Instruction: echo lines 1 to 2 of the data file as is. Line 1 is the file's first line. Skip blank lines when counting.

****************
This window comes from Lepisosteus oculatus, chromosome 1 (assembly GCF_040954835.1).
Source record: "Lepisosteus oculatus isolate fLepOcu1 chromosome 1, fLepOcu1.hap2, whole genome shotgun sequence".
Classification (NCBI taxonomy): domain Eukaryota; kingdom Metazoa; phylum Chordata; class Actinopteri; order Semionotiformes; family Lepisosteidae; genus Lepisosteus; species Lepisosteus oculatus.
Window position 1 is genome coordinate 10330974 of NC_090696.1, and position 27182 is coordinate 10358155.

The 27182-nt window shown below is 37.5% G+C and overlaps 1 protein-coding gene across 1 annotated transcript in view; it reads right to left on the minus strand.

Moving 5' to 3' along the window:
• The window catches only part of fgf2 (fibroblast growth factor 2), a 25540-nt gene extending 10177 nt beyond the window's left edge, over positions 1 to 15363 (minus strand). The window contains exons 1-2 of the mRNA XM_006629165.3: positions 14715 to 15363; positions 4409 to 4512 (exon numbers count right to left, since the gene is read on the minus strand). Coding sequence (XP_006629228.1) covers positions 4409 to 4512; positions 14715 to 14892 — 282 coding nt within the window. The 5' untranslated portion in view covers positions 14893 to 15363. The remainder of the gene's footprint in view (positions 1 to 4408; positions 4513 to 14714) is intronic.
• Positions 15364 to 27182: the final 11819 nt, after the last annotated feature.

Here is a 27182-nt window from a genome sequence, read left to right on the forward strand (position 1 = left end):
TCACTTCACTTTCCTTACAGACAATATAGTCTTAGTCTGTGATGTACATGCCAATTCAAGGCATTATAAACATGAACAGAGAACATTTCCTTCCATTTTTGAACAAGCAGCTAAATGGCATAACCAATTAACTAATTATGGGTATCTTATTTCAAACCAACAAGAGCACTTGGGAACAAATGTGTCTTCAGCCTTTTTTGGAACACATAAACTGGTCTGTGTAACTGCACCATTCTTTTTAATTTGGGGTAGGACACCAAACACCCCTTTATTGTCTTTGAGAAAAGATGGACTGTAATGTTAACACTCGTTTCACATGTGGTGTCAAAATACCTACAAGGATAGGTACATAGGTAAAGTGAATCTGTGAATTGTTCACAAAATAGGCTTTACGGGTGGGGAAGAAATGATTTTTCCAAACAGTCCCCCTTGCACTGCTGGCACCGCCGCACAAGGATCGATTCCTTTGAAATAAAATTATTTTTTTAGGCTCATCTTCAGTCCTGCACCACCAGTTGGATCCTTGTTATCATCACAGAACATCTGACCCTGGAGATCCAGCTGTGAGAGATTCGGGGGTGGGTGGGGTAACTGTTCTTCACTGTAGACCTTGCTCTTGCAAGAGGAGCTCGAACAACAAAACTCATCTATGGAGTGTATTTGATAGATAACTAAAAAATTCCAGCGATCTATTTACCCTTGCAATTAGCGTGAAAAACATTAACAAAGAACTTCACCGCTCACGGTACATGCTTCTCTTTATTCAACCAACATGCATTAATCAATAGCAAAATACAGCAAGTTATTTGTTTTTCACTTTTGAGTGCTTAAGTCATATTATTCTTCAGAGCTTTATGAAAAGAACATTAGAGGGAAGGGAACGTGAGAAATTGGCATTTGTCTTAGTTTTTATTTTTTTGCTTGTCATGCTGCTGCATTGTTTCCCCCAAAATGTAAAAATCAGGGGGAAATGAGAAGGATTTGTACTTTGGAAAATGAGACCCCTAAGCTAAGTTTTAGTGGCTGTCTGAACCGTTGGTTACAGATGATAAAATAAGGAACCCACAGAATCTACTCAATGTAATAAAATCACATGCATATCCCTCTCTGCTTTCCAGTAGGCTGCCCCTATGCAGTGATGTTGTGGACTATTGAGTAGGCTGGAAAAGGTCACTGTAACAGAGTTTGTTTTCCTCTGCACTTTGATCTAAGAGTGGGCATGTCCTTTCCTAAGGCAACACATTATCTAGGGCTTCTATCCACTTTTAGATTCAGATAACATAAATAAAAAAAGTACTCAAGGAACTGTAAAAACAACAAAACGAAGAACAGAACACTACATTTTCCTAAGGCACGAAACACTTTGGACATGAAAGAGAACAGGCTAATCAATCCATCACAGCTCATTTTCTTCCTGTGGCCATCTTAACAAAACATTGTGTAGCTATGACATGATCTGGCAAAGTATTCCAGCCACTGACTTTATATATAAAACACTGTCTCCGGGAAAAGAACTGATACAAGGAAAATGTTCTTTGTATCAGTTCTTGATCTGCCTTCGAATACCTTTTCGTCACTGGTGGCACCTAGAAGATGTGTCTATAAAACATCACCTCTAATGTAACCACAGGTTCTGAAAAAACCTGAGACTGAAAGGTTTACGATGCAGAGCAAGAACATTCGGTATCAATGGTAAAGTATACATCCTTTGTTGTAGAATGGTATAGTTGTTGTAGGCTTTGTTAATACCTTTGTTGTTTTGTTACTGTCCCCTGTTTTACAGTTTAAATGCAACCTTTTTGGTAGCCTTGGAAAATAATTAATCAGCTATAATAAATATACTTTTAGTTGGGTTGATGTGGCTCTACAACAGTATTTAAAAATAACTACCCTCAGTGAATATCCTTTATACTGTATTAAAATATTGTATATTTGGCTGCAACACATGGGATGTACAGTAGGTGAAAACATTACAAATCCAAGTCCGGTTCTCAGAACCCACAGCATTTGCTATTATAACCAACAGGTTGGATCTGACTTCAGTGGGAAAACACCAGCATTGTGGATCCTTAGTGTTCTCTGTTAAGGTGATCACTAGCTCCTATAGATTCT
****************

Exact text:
This window comes from Lepisosteus oculatus, chromosome 1 (assembly GCF_040954835.1).
Source record: "Lepisosteus oculatus isolate fLepOcu1 chromosome 1, fLepOcu1.hap2, whole genome shotgun sequence".